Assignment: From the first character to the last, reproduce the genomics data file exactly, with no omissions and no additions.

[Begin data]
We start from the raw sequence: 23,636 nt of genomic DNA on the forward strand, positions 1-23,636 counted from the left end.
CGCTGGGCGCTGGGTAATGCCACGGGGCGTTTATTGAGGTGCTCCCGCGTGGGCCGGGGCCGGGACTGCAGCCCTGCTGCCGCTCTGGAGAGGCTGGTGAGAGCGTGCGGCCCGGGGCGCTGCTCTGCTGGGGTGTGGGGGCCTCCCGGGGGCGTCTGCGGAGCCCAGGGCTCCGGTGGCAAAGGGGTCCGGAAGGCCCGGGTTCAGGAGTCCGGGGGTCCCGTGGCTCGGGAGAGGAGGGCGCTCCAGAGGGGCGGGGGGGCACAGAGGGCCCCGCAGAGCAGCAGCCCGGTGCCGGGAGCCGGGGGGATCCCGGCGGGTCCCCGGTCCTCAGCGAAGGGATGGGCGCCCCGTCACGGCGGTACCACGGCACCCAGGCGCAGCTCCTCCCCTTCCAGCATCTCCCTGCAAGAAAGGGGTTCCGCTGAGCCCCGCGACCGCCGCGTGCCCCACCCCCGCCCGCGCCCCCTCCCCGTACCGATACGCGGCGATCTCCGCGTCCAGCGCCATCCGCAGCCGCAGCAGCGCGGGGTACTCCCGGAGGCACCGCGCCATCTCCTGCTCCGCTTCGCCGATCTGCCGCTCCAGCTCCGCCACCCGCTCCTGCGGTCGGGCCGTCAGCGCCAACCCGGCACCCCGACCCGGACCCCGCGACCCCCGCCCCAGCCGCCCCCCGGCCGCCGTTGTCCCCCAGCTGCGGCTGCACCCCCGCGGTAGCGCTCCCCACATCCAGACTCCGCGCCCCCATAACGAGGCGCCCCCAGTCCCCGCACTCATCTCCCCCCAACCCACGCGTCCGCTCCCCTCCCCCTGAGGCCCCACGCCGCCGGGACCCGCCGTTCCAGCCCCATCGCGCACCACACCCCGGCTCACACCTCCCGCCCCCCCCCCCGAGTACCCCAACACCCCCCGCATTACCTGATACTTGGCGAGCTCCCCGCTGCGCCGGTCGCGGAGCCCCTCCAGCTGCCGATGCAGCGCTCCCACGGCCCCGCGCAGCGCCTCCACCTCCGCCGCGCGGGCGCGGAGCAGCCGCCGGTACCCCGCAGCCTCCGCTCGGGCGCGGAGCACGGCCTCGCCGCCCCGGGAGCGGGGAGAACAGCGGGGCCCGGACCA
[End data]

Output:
We start from the raw sequence: 23,636 nt of genomic DNA on the forward strand, positions 1-23,636 counted from the left end.
CGCTGGGCGCTGGGTAATGCCACGGGGCGTTTATTGAGGTGCTCCCGCGTGGGCCGGGGCCGGGACTGCAGCCCTGCTGCCGCTCTGGAGAGGCTGGTGAGAGCGTGCGGCCCGGGGCGCTGCTCTGCTGGGGTGTGGGGGCCTCCCGGGGGCGTCTGCGGAGCCCAGGGCTCCGGTGGCAAAGGGGTCCGGAAGGCCCGGGTTCAGGAGTCCGGGGGTCCCGTGGCTCGGGAGAGGAGGGCGCTCCAGAGGGGCGGGGGGGCACAGAGGGCCCCGCAGAGCAGCAGCCCGGTGCCGGGAGCCGGGGGGATCCCGGCGGGTCCCCGGTCCTCAGCGAAGGGATGGGCGCCCCGTCACGGCGGTACCACGGCACCCAGGCGCAGCTCCTCCCCTTCCAGCATCTCCCTGCAAGAAAGGGGTTCCGCTGAGCCCCGCGACCGCCGCGTGCCCCACCCCCGCCCGCGCCCCCTCCCCGTACCGATACGCGGCGATCTCCGCGTCCAGCGCCATCCGCAGCCGCAGCAGCGCGGGGTACTCCCGGAGGCACCGCGCCATCTCCTGCTCCGCTTCGCCGATCTGCCGCTCCAGCTCCGCCACCCGCTCCTGCGGTCGGGCCGTCAGCGCCAACCCGGCACCCCGACCCGGACCCCGCGACCCCCGCCCCAGCCGCCCCCCGGCCGCCGTTGTCCCCCAGCTGCGGCTGCACCCCCGCGGTAGCGCTCCCCACATCCAGACTCCGCGCCCCCATAACGAGGCGCCCCCAGTCCCCGCACTCATCTCCCCCCAACCCACGCGTCCGCTCCCCTCCCCCTGAGGCCCCACGCCGCCGGGACCCGCCGTTCCAGCCCCATCGCGCACCACACCCCGGCTCACACCTCCCGCCCCCCCCCCCGAGTACCCCAACACCCCCCGCATTACCTGATACTTGGCGAGCTCCCCGCTGCGCCGGTCGCGGAGCCCCTCCAGCTGCCGATGCAGCGCTCCCACGGCCCCGCGCAGCGCCTCCACCTCCGCCGCGCGGGCGCGGAGCAGCCGCCGGTACCCCGCAGCCTCCGCTCGGGCGCGGAGCACGGCCTCGCCGCCCCGGGAGCGGGGAGAACAGCGGGGCCCGGACCA